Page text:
The latest population figures are now in. On October 28, the United Nations Population Division (not to be confused with the UN Population Fund) issued its “1998 Revision of the World Population Estimates and Projections.” In a now-familiar exercise, it has sharply revised its population projections downward.
Just two years ago, in the “1996 Revisions,” the UN Population Division (UNPD) projected that world population would peak at 9.7 billion in 2050. This was the “‘medium-fertility projection,” the one which its demographers considered “most likely” to occur. Plummeting birth rates worldwide, combined with the rising tide of AIDS in Africa, rendered these projections obsolete within months. The 1998 Revisions now estimate that population at the mid-century mark will reach only 8.9 billion, a net loss of nearly a billion souls from the earlier number.
Even this figure is probably an overestimate. The UN’s “low-fertility projection,” historically more accurate than its “‘medium-fertility one,” sees only 7.3 billion people inhabiting the world in 2050. Given that world population now stands at 5.9 billion, this means we will only add about a quarter of this number to the human family before beginning what could be a wrenching descent.
How can this be? Nearly half the world’s population — 44 percent to be exact — has now decided, for various reasons, not to replace themselves, or are dying of AIDS before they can. The remainder is having far fewer children than their grandparents. The UNPD reports that the global average fertility level now stands at 2.7 births per woman, a mere 0.6 above the replacement level. By way of contrast, in the early 1950s women averaged 5 births. Fertility is now declining in all parts of the world. Over the past 25 years the number of children per couple has fallen from 5.1 to 2.6 in Asia, from 5.0 to 2.7 in Latin America and from 6.6 to 5.1 in Africa.
While birthrates are still relatively high in Africa, this is partly offset by the devastation of AIDS, which is taking the lives of millions of Africans in the middle of their reproductive years. In the 29 hardest-hit African countries, the average life expectancy at birth is currently 2 years less than it would have been in the absence of AIDS. The UNPD reports that “The highest prevalence of HIV in the world is currently in Botswana, where one of every 4 adults is infected. Life expectancy at birth in Botswana is anticipated to fall from 61 years in 1990–1995 to 41 years by 2000–2005.”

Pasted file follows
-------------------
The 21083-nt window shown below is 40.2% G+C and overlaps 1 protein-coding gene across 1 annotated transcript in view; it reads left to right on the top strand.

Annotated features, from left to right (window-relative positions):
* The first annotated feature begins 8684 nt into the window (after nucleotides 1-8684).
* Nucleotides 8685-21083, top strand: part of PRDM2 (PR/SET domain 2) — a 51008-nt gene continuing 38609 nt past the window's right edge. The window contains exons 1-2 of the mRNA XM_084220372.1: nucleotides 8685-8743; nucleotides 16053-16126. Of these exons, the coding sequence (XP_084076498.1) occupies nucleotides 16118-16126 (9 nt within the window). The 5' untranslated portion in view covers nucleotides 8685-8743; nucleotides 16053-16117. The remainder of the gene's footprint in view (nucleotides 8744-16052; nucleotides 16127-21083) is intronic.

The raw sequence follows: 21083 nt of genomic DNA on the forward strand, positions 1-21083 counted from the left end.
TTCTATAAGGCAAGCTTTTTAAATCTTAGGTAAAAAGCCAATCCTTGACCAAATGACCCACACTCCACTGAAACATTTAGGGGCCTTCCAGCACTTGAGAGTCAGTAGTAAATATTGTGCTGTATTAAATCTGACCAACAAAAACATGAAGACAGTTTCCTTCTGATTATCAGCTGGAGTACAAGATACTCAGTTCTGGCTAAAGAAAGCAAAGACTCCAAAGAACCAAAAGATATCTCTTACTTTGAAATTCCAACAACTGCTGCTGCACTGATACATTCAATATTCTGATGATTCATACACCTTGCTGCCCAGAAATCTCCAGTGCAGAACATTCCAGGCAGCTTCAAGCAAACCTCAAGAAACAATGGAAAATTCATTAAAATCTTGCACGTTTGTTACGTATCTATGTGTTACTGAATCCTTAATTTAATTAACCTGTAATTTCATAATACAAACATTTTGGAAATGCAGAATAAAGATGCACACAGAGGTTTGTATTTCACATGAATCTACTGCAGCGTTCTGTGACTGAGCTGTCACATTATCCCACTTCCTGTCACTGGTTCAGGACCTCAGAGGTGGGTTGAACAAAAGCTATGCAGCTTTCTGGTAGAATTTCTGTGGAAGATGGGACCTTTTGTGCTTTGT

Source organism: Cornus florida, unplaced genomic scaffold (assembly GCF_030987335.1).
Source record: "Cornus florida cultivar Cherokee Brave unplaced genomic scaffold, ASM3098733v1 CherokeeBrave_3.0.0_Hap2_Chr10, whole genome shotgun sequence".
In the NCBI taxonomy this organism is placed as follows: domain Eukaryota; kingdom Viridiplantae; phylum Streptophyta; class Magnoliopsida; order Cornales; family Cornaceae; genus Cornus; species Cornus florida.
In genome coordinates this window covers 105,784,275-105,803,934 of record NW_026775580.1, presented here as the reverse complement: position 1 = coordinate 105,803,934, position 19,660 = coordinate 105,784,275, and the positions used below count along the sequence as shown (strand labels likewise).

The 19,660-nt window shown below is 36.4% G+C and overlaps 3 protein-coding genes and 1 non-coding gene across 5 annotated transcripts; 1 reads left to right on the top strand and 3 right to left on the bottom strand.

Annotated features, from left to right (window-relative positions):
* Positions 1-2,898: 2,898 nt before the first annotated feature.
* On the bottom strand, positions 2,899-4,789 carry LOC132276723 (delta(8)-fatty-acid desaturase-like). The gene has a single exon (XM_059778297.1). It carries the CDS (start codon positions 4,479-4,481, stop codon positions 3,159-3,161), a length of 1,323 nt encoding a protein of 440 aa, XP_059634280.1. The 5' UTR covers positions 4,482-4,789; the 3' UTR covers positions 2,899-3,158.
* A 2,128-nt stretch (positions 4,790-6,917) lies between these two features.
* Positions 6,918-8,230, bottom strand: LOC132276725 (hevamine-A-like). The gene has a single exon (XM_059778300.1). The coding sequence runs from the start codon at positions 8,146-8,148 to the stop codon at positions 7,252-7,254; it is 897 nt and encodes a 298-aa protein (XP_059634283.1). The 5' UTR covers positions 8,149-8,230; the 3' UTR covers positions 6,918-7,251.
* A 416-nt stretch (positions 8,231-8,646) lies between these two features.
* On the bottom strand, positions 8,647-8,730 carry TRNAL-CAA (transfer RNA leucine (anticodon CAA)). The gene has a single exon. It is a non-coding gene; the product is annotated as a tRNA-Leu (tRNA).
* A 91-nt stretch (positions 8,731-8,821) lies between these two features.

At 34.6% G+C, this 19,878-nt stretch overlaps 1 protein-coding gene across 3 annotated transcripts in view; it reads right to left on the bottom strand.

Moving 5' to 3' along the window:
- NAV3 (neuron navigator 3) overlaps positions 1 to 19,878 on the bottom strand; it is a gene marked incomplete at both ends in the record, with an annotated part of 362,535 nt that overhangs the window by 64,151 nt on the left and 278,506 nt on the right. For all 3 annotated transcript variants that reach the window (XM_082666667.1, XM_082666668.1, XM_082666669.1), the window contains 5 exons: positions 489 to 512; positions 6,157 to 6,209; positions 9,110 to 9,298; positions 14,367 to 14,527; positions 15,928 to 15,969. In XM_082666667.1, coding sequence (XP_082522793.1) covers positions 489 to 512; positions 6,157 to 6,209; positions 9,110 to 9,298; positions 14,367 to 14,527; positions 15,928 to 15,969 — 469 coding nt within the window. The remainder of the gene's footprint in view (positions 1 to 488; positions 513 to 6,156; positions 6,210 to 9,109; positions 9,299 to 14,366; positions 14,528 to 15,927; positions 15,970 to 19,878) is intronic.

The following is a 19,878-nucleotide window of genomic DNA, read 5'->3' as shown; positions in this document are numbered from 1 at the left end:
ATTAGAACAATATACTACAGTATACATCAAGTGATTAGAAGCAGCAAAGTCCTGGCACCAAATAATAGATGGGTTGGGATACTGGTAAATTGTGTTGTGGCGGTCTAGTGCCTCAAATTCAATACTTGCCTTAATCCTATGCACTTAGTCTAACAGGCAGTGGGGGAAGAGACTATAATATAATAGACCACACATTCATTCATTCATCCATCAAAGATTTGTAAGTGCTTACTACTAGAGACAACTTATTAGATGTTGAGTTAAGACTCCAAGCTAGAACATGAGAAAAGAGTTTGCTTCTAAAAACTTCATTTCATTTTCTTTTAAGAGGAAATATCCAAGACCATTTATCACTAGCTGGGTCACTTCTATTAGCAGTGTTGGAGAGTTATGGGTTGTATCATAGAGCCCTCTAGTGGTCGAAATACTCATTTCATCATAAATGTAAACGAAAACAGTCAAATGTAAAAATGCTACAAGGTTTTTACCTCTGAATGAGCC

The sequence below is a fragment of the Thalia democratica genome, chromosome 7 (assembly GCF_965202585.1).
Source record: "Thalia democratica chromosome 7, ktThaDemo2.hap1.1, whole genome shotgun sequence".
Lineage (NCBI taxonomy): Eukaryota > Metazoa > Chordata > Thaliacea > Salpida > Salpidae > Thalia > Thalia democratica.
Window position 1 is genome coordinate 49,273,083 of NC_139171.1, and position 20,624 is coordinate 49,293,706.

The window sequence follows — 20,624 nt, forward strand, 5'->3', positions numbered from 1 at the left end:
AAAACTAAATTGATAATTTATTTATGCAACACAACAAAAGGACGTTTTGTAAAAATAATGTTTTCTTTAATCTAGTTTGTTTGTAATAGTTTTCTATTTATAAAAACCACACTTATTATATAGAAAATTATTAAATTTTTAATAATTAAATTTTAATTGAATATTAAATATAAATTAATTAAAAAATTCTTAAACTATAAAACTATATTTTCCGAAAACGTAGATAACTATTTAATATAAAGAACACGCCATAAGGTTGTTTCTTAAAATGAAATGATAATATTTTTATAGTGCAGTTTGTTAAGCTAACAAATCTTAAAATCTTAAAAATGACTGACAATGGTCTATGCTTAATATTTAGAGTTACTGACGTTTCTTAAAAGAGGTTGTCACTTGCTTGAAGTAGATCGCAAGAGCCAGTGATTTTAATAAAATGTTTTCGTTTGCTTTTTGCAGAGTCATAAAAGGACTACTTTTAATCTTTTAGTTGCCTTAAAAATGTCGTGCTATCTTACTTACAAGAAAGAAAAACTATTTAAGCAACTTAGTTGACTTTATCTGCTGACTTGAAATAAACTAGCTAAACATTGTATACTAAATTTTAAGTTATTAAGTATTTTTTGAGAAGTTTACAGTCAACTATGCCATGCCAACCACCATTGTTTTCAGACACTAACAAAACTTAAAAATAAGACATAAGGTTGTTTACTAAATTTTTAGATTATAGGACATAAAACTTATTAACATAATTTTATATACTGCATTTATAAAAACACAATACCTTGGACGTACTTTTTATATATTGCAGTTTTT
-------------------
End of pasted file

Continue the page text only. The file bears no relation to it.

The population controllers, increasingly desperate to justify their programs in the face of an increasingly skeptical Congress (See Tiarht Amendment story on p. 1), have recoiled from these new numbers. John Bongaarts, writing in Science (October 16), warns us that the “world population explosion” is not over. Bongaarts, an employee of the Population Council, rather claims that “we are just past … mid-point (of the explosion). After a record-breaking increase of’2 billion people over the past 25 years, the same increase is projected over the next 25 years, and a further expansion to 10.4 billion is expected by 2100.” He goes on to bemoan the “addition of several billion more people” while warning against “overblown” concern over the “potential adverse effects” of an aging or declining population.
Exaggerating humanity’s future numbers is a scare tactic as old as the population control movement itself, and does not need comment here. But in minimizing the devastating social and economic impact that depopulation will have on the developed world in the immediate future, and in the less-developed world in the years to come, the population controllers are doing mankind a new disservice. Fertility rates in many countries have dropped so low that only a radical shift in the direction of a pro-family, pro-natal world-view will be sufficient to save them from decimation. But Bongaarts is determined to minimize the problem, “Fertility rates are not as low as they appear to be,” he claims. Couples around the world are only delaying childbirth, and will eventually have two children. He offers the example of France, where annual total fertility rate has been reported to be well below the replacement level since the mid-1970s. He points out that French women who have reached the end of their childbearing years report having 2.1 births on average, close to the preferred number.
But you can only set back the biological clock so many years. After twenty years time — and fertility — has run out tor many French couples.